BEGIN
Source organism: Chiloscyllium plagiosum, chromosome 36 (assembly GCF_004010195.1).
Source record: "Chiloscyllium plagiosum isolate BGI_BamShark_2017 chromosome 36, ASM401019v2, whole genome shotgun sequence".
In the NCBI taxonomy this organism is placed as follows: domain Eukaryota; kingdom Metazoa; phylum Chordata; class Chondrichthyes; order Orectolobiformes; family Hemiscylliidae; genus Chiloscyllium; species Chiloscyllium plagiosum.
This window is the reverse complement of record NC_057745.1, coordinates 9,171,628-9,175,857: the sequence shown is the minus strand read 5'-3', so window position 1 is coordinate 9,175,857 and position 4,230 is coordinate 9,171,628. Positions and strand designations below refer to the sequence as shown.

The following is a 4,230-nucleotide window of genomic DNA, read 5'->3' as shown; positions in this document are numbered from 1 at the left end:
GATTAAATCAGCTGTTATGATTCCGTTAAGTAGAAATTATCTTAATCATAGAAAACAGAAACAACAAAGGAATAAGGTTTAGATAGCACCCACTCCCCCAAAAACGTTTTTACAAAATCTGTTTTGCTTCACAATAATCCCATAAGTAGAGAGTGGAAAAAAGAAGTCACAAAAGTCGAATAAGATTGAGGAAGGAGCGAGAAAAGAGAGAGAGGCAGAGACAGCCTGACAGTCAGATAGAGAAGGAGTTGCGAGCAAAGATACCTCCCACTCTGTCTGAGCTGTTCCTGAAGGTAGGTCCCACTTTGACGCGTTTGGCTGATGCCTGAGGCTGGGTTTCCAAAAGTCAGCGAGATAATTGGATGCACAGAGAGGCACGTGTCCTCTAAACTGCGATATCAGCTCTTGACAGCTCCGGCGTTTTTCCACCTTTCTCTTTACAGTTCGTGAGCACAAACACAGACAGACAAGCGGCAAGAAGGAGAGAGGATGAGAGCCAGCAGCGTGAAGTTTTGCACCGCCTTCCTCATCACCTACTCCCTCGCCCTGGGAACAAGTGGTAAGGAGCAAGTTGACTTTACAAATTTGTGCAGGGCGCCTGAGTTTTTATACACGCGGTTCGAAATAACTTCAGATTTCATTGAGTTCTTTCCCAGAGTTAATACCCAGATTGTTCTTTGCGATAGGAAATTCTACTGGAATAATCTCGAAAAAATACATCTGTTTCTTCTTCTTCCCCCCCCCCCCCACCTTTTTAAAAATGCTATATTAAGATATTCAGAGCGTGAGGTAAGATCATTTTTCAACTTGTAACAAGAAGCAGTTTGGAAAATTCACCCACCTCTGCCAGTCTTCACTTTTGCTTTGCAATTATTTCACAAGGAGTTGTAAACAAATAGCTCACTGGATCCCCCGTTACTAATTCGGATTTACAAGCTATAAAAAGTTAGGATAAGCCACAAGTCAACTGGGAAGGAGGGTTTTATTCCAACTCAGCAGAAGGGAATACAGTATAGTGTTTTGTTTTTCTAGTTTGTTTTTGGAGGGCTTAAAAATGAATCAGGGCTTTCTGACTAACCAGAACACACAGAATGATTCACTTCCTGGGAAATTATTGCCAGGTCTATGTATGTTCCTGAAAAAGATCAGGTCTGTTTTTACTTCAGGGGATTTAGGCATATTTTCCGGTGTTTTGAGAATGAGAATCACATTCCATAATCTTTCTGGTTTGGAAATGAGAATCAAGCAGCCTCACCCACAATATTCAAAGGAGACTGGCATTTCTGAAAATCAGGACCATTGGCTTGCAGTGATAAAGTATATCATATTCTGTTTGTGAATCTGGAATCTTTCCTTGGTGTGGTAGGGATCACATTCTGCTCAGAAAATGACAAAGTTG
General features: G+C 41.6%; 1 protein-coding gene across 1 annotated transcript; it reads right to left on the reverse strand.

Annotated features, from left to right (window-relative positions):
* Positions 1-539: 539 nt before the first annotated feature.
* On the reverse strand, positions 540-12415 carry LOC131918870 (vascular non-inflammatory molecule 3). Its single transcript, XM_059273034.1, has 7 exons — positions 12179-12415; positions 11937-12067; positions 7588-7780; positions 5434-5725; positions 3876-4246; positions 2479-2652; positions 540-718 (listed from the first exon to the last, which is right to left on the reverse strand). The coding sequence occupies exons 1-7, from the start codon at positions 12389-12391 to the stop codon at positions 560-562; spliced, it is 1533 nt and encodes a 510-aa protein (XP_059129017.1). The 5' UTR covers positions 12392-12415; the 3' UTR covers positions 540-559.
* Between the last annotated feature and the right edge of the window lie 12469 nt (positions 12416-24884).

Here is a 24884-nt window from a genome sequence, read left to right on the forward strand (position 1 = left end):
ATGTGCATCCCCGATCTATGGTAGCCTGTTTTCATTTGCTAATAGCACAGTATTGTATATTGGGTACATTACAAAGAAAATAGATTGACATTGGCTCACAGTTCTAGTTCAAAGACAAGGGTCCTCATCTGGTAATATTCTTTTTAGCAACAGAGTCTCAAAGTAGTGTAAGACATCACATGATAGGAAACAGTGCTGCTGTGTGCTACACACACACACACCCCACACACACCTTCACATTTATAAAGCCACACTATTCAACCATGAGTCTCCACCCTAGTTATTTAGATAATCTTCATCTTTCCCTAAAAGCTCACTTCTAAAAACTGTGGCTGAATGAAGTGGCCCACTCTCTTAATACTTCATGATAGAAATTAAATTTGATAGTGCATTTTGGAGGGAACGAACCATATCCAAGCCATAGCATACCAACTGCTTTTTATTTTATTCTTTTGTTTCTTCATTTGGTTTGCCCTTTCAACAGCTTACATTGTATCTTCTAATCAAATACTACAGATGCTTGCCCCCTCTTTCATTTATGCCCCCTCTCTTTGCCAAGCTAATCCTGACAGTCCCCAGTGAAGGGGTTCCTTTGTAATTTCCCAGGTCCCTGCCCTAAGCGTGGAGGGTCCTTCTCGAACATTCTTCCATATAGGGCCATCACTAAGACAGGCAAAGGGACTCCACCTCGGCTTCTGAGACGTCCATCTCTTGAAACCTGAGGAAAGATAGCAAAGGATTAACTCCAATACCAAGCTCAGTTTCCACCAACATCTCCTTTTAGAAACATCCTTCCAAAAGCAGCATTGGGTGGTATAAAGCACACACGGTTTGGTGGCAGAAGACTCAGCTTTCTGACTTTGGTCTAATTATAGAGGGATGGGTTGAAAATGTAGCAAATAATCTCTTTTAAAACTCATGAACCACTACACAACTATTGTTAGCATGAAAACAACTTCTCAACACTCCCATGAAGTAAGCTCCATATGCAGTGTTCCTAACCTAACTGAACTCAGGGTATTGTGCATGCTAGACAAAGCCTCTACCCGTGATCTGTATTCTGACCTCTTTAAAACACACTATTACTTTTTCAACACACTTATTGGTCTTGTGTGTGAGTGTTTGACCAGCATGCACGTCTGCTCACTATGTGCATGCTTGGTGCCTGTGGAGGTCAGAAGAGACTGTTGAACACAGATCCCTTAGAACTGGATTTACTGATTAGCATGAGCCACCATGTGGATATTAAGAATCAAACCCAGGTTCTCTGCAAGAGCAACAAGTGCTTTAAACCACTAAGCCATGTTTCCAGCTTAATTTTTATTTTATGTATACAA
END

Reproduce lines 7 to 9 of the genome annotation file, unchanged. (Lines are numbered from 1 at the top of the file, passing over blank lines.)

General features: G+C 41.6%; 1 protein-coding gene across 1 annotated transcript; it reads right to left on the reverse strand.

Annotated features, from left to right (window-relative positions):
* Positions 1-539: 539 nt before the first annotated feature.